It’s no secret that some animals on Earth live longer than many humans do. A parrot in captivity can live over 80 years, the giant tortoise can reach 100 years old or more, and the oldest known bowhead whale lived for at least 211 years. But one tiny ancient creature beats them all, surviving an estimated 11,000 years in its frigid habitat under the sea.
Scientists estimate an individual deep sea sponge belonging to the species Monorhaphis chuni has lived at least 11,000 years, according to a study in the journal Aging Research Reviews. That variety of glass sea sponge is also, perhaps incidentally, the largest biosilica species on Earth with needle-like spicules measuring up to 10 feet (three meters) in length.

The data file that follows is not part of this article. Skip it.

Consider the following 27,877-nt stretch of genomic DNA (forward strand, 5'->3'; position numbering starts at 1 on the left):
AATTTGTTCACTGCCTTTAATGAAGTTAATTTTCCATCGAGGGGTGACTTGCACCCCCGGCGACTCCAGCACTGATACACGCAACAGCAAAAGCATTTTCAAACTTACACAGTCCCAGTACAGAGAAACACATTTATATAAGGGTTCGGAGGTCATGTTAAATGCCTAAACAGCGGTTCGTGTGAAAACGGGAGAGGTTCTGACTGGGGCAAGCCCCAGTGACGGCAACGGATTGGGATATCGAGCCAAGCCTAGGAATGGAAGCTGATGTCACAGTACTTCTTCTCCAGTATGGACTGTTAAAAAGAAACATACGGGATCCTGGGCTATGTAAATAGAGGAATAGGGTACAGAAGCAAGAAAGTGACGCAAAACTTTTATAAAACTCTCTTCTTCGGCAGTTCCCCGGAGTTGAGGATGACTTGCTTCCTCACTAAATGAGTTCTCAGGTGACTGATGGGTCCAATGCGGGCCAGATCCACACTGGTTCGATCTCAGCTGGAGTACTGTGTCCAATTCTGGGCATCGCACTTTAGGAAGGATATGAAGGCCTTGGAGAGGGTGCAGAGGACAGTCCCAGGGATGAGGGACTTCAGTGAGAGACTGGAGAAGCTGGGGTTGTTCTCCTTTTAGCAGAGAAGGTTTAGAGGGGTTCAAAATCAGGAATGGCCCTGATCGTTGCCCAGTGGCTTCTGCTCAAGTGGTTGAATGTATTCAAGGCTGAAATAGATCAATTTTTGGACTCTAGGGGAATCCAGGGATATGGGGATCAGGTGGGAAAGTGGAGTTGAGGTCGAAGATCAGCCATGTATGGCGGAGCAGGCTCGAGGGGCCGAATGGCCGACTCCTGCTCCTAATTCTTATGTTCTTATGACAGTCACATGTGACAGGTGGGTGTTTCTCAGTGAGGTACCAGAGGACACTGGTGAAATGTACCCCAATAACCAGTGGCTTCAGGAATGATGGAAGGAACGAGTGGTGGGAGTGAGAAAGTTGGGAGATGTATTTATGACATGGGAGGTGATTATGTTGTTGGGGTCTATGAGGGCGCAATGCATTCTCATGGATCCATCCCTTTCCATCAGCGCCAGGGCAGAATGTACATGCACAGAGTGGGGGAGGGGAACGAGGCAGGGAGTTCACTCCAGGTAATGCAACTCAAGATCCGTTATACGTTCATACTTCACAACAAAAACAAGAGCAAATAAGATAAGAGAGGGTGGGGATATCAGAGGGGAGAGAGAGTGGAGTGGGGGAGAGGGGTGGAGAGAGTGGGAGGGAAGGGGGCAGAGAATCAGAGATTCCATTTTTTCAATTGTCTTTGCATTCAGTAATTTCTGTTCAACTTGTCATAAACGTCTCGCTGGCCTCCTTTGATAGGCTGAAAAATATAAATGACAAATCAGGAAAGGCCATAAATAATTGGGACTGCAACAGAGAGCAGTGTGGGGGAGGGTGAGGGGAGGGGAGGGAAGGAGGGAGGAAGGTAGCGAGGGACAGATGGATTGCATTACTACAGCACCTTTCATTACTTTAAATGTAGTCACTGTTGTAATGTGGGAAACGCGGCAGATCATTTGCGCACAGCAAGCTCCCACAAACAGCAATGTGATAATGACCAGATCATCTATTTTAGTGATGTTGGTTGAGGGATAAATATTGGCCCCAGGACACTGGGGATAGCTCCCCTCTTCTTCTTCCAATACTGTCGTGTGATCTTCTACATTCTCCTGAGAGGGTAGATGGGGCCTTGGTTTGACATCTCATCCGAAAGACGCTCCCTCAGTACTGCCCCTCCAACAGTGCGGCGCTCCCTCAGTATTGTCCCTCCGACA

Between its insane age and record-breaking length, the sponge is at the center of attention in many scientific circles, as researchers yearn to understand how its biological functions work. First and foremost, researchers hope to gain an understanding of how it is even possible for a living creature to survive for such a long time, given that no other animal on Earth has a lifespan that comes even close to that of the sponge.
Images via Wikipedia (1, 2) and Werner E. G. Müller, University Medical Center Mainz